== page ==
Air-to-air Photography – a first attempt

Cessna 152 in flight

Cessna 152 over North Nottinghamshire

Last week I finally managed to achieve some air-to-air photography, something I have been trying to organise for some time.  The aircraft in the photos, and the one I was flying in, is a Cessna 152, a variant of the hugely popular Cessna 150 with a slightly more powerful engine.  Cessna built over 7,500 152s between 1977 and 1985 so the newest example is over 25 years old.  It is a two-seater and most of them are fitted with dual controls for pilot training.

Cessna 152 over North Nottinghamshire

Cessna 152 over North Nottinghamshire

I won’t be so bold as to give advice on air-to-air photography after just one session but I can suggest a fairly slow shutter speed in order to produce some blur on the propeller.  I shot between 1/320 and 1/500 second and about one-third of my shots were reasonably sharp.  For pin sharp images every time (e.g. for air-to-ground aerial photography) a much faster shutter speed would be better.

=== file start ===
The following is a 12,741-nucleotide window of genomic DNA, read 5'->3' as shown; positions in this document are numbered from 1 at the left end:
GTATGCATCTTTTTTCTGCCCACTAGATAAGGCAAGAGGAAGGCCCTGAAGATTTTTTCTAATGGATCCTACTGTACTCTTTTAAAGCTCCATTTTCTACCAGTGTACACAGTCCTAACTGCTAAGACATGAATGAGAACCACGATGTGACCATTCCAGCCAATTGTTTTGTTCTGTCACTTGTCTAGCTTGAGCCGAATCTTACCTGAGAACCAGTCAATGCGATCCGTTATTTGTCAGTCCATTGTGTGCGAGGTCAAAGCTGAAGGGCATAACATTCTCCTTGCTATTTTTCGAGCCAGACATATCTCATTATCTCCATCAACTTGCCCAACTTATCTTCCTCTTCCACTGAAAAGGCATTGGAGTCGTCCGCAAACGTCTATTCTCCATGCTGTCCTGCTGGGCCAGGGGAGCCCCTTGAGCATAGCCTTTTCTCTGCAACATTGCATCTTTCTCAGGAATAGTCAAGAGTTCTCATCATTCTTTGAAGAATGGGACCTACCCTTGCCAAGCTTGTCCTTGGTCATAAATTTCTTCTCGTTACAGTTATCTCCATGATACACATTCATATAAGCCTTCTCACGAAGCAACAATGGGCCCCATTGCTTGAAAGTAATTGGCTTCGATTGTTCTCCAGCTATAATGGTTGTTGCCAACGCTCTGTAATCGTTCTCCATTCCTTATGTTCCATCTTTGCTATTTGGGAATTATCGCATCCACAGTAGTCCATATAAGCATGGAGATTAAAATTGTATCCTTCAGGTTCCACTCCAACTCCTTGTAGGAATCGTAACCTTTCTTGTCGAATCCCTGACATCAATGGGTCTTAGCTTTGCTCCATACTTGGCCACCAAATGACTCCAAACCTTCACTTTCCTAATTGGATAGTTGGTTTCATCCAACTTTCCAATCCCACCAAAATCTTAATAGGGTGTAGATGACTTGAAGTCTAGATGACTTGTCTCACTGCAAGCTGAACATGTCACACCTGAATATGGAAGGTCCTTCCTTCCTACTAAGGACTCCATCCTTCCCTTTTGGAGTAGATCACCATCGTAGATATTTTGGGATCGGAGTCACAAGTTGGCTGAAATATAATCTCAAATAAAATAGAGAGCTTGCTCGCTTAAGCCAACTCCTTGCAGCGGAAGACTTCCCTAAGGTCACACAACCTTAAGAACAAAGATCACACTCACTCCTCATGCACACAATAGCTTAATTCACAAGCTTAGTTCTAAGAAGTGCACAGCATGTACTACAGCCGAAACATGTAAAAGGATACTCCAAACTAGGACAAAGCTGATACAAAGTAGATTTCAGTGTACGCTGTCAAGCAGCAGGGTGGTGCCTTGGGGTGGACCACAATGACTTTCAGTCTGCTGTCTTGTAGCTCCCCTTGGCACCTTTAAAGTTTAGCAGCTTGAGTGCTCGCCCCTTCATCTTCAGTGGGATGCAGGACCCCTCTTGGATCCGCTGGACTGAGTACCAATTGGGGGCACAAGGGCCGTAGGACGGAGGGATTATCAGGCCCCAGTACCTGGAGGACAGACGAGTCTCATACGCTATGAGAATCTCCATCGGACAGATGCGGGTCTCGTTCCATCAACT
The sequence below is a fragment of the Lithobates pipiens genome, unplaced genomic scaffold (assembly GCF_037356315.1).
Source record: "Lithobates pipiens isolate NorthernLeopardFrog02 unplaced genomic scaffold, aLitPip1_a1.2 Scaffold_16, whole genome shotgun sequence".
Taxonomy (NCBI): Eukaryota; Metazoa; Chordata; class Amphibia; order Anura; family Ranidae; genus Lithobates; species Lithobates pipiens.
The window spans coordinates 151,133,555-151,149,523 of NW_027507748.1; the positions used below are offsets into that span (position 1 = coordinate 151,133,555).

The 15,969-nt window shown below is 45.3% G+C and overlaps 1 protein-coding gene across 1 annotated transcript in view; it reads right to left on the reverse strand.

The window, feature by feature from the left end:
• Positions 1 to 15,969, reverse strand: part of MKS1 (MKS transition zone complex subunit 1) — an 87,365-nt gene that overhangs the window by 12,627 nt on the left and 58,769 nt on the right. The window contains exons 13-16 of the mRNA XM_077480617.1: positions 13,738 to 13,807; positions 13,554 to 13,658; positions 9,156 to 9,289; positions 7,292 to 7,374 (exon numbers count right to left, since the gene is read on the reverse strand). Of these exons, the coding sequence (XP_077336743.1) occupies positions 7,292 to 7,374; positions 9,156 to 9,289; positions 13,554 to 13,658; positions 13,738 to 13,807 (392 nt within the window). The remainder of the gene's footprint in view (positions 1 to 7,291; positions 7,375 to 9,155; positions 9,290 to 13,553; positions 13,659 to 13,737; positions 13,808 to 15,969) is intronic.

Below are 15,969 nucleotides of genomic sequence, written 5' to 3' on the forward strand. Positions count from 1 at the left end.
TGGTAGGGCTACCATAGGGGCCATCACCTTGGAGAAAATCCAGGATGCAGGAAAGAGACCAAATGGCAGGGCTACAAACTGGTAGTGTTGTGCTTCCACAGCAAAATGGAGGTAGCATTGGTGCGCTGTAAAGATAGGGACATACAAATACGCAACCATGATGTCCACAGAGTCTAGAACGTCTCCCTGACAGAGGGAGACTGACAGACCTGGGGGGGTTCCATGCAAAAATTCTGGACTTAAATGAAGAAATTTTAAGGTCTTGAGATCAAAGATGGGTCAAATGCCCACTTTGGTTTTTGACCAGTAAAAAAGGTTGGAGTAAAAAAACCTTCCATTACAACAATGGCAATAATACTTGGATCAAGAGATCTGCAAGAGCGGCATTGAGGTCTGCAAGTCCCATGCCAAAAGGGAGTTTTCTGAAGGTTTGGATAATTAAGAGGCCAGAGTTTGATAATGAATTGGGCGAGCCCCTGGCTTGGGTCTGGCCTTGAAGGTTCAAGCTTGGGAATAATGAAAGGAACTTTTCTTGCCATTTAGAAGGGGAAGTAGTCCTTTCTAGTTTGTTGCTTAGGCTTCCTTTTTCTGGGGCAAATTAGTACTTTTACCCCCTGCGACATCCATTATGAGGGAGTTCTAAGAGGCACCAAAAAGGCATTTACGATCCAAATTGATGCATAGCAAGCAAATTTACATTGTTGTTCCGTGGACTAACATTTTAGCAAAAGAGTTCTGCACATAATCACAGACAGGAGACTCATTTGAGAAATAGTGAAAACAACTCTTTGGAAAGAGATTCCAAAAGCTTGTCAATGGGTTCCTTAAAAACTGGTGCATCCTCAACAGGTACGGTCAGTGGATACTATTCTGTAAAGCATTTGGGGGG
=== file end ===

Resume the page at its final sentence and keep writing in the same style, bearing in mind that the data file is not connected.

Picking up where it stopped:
Cessna 152

A very smart Cessna 152 fitted with wheel spats

For the sake of completeness, the photo above shows a newly painted Cessna 152, this one fitted with wheel spats and seen at Popham airfield in Hampshire.

Cessna 150D at Netherthorpe.

Cessna 150D, fitted with tail wheel, at Netherthorpe airfield.

The last photo shows a Cessna 150, built in 1964 and fitted with a tail wheel.  This early example also has the upright tail, later changed to a swept back design, like the 152.  23,839 Cessna 150s were built altogether, making it one of the most successful light aircraft of all time.

Thanks to Will and Christine at Sheffield Aero Club for making the air-to-air possible.

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